Last March, POGO blogged about the incredible case of Efraim Diveroli, the 22-year-old defense contractor who allegedly engaged in improprieties on a $300 million U.S. Army contract to supply the Afghan government with rifle and machine gun cartridges. According to a lengthy investigation published on March 27 in the New York Times, Diveroli and his company, AEY Inc. (a company his father founded less than ten years earlier as a printing business), had allegedly supplied the Afghan government with defective ammunition, some of which had been illegally obtained from China.
Last week, a federal grand jury in Miami indicted AEY, Diveroli, and three others -- David Packouz, 26, AEY's vice president; Alexander Podrizki, 26, AEY's Albanian agent; and Ralph Merrill, 65, a business associate of Diveroli -- on 71 counts, including charges of conspiracy, fraud and false statements related to 35 shipments of ammunition for which the Army paid more than $10 million. The government alleges the defendants conspired to remove the "Made in China" labels from crates of ammunition and tried to pass them off as Albanian. If convicted, the men could face up to either five or ten years in prison per count.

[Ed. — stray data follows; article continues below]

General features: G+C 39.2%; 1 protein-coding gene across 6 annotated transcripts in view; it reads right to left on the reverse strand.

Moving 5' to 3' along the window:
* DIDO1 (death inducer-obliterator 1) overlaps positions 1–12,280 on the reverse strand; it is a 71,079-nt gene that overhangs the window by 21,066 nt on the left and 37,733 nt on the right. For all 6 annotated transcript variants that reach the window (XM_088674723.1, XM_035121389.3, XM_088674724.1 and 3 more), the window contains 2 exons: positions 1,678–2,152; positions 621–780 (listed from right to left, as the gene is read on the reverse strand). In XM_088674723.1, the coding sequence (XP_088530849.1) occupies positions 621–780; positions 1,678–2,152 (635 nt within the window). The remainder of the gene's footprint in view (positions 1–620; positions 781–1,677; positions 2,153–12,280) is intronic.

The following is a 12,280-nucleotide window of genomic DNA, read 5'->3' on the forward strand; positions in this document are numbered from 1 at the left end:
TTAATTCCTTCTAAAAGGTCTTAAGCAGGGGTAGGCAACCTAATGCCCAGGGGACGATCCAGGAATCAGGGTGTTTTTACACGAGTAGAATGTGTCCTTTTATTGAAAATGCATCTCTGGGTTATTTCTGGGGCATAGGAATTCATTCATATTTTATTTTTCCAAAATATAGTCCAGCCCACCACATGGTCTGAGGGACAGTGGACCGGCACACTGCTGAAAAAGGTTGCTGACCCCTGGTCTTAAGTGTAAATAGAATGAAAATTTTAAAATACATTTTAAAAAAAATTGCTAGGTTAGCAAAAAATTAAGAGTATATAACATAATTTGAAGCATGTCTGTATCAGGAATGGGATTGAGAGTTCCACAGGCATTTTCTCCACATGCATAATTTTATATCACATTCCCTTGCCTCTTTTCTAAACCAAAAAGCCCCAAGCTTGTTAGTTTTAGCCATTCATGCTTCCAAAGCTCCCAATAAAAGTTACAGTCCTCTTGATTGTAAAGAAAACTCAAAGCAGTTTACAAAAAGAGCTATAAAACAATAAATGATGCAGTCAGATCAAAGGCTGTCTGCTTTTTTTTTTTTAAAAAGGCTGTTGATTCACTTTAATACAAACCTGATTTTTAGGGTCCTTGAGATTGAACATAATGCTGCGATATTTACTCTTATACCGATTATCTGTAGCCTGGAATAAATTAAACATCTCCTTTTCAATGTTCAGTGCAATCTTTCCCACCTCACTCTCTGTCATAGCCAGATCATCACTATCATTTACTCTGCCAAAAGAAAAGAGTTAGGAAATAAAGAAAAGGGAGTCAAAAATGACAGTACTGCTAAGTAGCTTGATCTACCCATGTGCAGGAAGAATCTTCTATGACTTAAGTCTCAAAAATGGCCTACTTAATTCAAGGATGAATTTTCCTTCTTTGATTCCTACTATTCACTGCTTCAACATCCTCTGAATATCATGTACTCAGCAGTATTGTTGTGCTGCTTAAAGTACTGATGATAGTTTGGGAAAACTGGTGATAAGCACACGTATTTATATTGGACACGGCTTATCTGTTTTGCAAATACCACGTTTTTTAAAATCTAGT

In a related development, Rep. Henry Waxman (D-Calif.) recently heard a claim that the U.S. ambassador to Albania, John L. Withers II, approved a scheme to remove evidence of the illegal Chinese origins of an ammunition shipment AEY supplied to Afghanistan, and that State Department officials tried to conceal this information from Waxman's Committee on Oversight and Government Reform, which is holding a hearing this week on AEY's contracts. Waxman made these startling revelations in a letter to Secretary of State Condoleezza Rice.
Waxman's letter concludes with a request to conduct transcribed interviews with Withers and five other Albanian embassy officials before July 11, which is the same week Diveroli and his associates are scheduled for arraignment.
The saga of the Miami Munitions Maven meanders on.